President Putin asked parliament to rescind a May 1st authorization for Russia to occupy and annex the eastern Ukraine Donbas region. This was seen as a good-will gesture towards Ukraine and the West. NATO intelligence does not see this as Russia giving up on annexing Donbas, but simply seeking to defuse the Western anger and threats of more economic sanctions. NATO nations are continuing to impose sanctions against individual Russian officials and threatening wider sanctions if Russia does not back off on its efforts to take territory from its neighbors. Intel efforts are still detecting Russia supplying weapons and other military equipment to some of the rebel factions. That also spotlights another problem for Russia; the disunity among the Donbas rebels. Russia needs to deal with this before they can muster sufficient force in Donbas to drive out Ukrainian security forces. At that point the annexation process can proceed as it did in Crimea. 

June 23, 2014: In eastern Ukraine (Donbas) the pro-Russian rebels accepted the one week ceasefire Ukraine offered on the 20th. The rebels agreed to hold their fire through June 27th. The rebels had made several attacks on government forces since the 20th, but all were defeated and are losing ground.

June 22, 2014: In Russia the government backed the Ukrainian ceasefire announced on the 20th. This is apparently part of an effort to get the Donbas rebels to agree to the ceasefire as well. Russia sees the ceasefire as an opportunity to reinforce the rebels and put pressure on rebel groups refusing to take orders from Russia. Ukraine sees the ceasefire as an opportunity to help the refugees and continue to restore the economic activity and government services in most of Donbas. The government also believes that many of the rebels are willing to accept an amnesty and stop the violence. Many separatist minded residents of Donbas have realized the Ukraine is willing and able to fight to keep the Russians out and don’t want the region turned into a combat zone. So far the shooting is only taking place in a few urban areas where the rebels are concentrated. But without more active support from Russia, the rebels are isolated and doomed to failure.

June 21, 2014: Russia ordered 65,000 troops in Central Russia on alert and ordered special training exercises. By putting troops in motion it is easier for Russia to move forces into Donbas quickly.

June 20, 2014: The Ukrainian president declared a one week ceasefire in the Donbas, where pro-Russian separatists continue to fight soldiers and police. The initial Russian reaction was to denounce the ceasefire as an aggressive ultimatum.

Recently the web site of the Russian company that makes the MiG-29 fighter posted a document stating that four Syrian MiG-29s had been upgraded in 2011 to the MiG-20SM standard. When this tidbit made the Western news media the document on the Russian web site suddenly had the reference to the four Syrian MiG-29s removed. It’s an open secret that Russia is providing a lot more military aid to Syria than it will publicly admit.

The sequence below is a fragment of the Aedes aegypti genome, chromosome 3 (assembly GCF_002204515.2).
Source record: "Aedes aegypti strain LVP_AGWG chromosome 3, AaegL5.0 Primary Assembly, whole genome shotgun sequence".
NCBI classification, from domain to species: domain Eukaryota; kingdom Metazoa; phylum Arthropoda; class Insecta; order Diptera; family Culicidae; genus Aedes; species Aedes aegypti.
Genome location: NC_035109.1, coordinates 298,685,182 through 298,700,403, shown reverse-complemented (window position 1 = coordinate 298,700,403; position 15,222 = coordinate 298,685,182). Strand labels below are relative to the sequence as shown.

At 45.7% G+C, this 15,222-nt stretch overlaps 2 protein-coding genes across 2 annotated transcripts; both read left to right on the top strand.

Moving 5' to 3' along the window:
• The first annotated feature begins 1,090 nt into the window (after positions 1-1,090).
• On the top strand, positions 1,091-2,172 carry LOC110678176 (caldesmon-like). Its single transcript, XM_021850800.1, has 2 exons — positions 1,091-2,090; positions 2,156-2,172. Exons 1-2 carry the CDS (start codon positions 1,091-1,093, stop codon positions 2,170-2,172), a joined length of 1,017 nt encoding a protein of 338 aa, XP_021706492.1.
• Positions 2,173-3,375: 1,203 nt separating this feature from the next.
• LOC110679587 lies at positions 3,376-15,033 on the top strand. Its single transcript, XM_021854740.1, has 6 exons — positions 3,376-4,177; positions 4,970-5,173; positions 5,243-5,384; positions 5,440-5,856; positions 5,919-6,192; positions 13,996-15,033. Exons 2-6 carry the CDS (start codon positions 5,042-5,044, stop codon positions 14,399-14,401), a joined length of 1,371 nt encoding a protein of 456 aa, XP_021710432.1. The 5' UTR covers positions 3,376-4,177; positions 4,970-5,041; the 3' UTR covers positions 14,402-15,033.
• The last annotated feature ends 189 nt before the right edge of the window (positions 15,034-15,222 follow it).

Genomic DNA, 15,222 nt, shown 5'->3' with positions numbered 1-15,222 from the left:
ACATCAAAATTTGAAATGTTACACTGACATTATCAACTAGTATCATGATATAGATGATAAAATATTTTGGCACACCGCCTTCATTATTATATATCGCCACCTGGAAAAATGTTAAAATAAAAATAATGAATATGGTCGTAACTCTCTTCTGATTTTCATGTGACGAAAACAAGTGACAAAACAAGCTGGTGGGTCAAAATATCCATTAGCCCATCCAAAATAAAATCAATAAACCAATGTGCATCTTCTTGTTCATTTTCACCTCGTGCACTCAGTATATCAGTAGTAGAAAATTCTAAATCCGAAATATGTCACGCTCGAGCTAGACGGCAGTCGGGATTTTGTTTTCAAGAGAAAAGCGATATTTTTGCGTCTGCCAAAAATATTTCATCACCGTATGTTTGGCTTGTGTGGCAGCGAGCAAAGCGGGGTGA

Russian Tu-95 heavy bombers test fired eight new cruise missiles. These were believed to be Kh-102s, which are similar to the U.S. Tomahawk.

June 19, 2014: In Ukraine (near Donetsk in Donbas) a large number of rebels attacked a government held village. Several thousand armed men were involved and the rebels were defeated by the more heavily armed (with artillery and armored vehicles) troops. Seven soldiers died and 30 were wounded but rebel losses were much higher (in the hundreds). Meanwhile NATO reports that Russian troops (a few thousand) are again moving close to the Donbas border.

June 18, 2014: NATO and Ukraine presented video proof that Russia was sending the Donbas rebels armored vehicles. Russia had denied these accusations but the video and satellite photos made it clear that the three T-64 tanks were taken out of a Russian storage site and moved across the border to the rebels in Donetsk, along with lighter armored vehicles and some rocket launchers. The rebels initially said they had obtained the T-64s from a tank storage area in Ukraine, but none are near where these rebels are.

Russia cut off natural gas supplies to Ukraine. The Russians are trying to collect $4 billion Ukraine owes for past natural gas deliveries. The European Union is trying to work out an acceptable deal to settle this debt. Ukraine has enough gas in storage to last until December. Russian control of the natural gas supply has always been a major tool in coercing Ukraine to do what Russia wants.

June 15, 2014: In early June four Russian Tu-95 heavy bomber armed with cruise missiles flew down the west coast of Alaska and two of them kept going until they were off the coast of California. This was apparently another training mission. The bombers were on American radar all the way and were escorted some of the way by two F-22s and later two F-15s. This was not a unique incident. Russia continues its decade old program of putting Cold War era heavy bombers back in service and having some of their training flights take them near the west coast of North America. This was what these aircraft did during the Cold War, when the mission was to be in the air, off the North American coast when the order was issued to launch their cruise missiles armed with nuclear warheads.

June 14, 2014: In Donbas rebels near the Luhansk airport shot down a Ukrainian Il-76 transport as it landed at about 1 AM. The crash killed nine crew and 40 passengers.

June 13, 2014: In Donbas Ukrainian troops captured or killed the last of the rebels holding out in the port city of Mariupol.

Ukraine reported that three tanks and some other armored vehicles had entered Donbas from Russia. The rebels and Russia denied this.

June 8, 2014: Most European nations support the French decision to fulfill its 2011 contract that sold two French Mistral class amphibious ships, for $1.7 billion, to Russia. This is the largest Russian purchase of Western weapons since World War II. The deal was delayed for a long time because the Russians demanded the transfer of shipbuilding and electronics technology (which was eventually agreed to). Despite the current dispute over Donbas, in which the European Union and NATO support Ukraine, the major exporting nations of Europe believe previous deals should be fulfilled unless the situation escalates to outright war.

June 7, 2014: Petro Poroshenko, the newly installed president of Ukraine promised to preserve Ukraine from Russian aggression and continue developing economic and other ties with Europe, rather than Russia.

The U.S. FBI (Federal Bureau of Investigation) recently announced the shutdown of one of the largest botnets ever detected. The Gameover Zeus botnet controlled over half a million PCs and the operator of the botnet (Evgeniy Bogachev) was indicted. Bogachev is a Russian citizen living in Russia and despite evidence that he and his crew of Russian and Ukrainian hackers stole over $100 million, it is difficult to get Russia to extradite these guys for trial in the United States. Gameover Zeus has been operating at least since 2011 and specialized in bank fraud (stealing IDs and passwords of users and making fraudulent transfers). Gameover Zeus was also used for extortion by getting into PCs and encrypting the contents and then offering the decryption key only if the owner sends a few hundred dollars in untraceable money to the botnet operators.